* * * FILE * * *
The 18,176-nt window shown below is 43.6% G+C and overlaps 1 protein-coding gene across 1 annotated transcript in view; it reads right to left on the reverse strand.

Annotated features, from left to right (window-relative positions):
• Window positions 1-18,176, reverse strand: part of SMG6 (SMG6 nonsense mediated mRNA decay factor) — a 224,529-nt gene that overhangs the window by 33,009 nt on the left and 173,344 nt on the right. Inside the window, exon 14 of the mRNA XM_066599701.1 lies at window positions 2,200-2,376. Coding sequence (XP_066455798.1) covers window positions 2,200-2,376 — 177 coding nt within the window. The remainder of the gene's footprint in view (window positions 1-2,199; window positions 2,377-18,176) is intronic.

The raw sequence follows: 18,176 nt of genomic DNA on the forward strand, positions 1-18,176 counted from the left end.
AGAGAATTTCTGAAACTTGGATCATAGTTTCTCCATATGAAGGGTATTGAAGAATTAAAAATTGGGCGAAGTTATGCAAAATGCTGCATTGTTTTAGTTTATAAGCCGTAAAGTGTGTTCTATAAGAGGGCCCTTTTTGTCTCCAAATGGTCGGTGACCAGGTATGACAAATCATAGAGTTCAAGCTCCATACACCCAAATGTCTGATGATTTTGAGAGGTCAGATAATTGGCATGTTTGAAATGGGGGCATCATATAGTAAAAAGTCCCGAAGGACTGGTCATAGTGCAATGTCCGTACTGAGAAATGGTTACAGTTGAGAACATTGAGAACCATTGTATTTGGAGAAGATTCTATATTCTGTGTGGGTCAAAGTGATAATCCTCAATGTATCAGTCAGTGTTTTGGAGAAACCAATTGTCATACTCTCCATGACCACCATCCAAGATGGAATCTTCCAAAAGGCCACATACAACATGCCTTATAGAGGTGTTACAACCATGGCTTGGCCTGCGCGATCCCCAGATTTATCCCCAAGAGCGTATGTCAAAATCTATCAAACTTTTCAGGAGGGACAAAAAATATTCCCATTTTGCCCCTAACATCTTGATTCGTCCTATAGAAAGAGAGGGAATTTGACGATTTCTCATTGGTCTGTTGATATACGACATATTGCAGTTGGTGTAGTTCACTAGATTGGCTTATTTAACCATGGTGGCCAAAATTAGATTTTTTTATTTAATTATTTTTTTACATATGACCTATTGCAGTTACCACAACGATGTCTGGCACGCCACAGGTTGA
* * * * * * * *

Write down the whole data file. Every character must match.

The 18,176-nt window shown below is 43.6% G+C and overlaps 1 protein-coding gene across 1 annotated transcript in view; it reads right to left on the reverse strand.

Annotated features, from left to right (window-relative positions):
• Window positions 1-18,176, reverse strand: part of SMG6 (SMG6 nonsense mediated mRNA decay factor) — a 224,529-nt gene that overhangs the window by 33,009 nt on the left and 173,344 nt on the right. Inside the window, exon 14 of the mRNA XM_066599701.1 lies at window positions 2,200-2,376. Coding sequence (XP_066455798.1) covers window positions 2,200-2,376 — 177 coding nt within the window. The remainder of the gene's footprint in view (window positions 1-2,199; window positions 2,377-18,176) is intronic.

The raw sequence follows: 18,176 nt of genomic DNA on the forward strand, positions 1-18,176 counted from the left end.
AGAGAATTTCTGAAACTTGGATCATAGTTTCTCCATATGAAGGGTATTGAAGAATTAAAAATTGGGCGAAGTTATGCAAAATGCTGCATTGTTTTAGTTTATAAGCCGTAAAGTGTGTTCTATAAGAGGGCCCTTTTTGTCTCCAAATGGTCGGTGACCAGGTATGACAAATCATAGAGTTCAAGCTCCATACACCCAAATGTCTGATGATTTTGAGAGGTCAGATAATTGGCATGTTTGAAATGGGGGCATCATATAGTAAAAAGTCCCGAAGGACTGGTCATAGTGCAATGTCCGTACTGAGAAATGGTTACAGTTGAGAACATTGAGAACCATTGTATTTGGAGAAGATTCTATATTCTGTGTGGGTCAAAGTGATAATCCTCAATGTATCAGTCAGTGTTTTGGAGAAACCAATTGTCATACTCTCCATGACCACCATCCAAGATGGAATCTTCCAAAAGGCCACATACAACATGCCTTATAGAGGTGTTACAACCATGGCTTGGCCTGCGCGATCCCCAGATTTATCCCCAAGAGCGTATGTCAAAATCTATCAAACTTTTCAGGAGGGACAAAAAATATTCCCATTTTGCCCCTAACATCTTGATTCGTCCTATAGAAAGAGAGGGAATTTGACGATTTCTCATTGGTCTGTTGATATACGACATATTGCAGTTGGTGTAGTTCACTAGATTGGCTTATTTAACCATGGTGGCCAAAATTAGATTTTTTTATTTAATTATTTTTTTACATATGACCTATTGCAGTTACCACAACGATGTCTGGCACGCCACAGGTTGA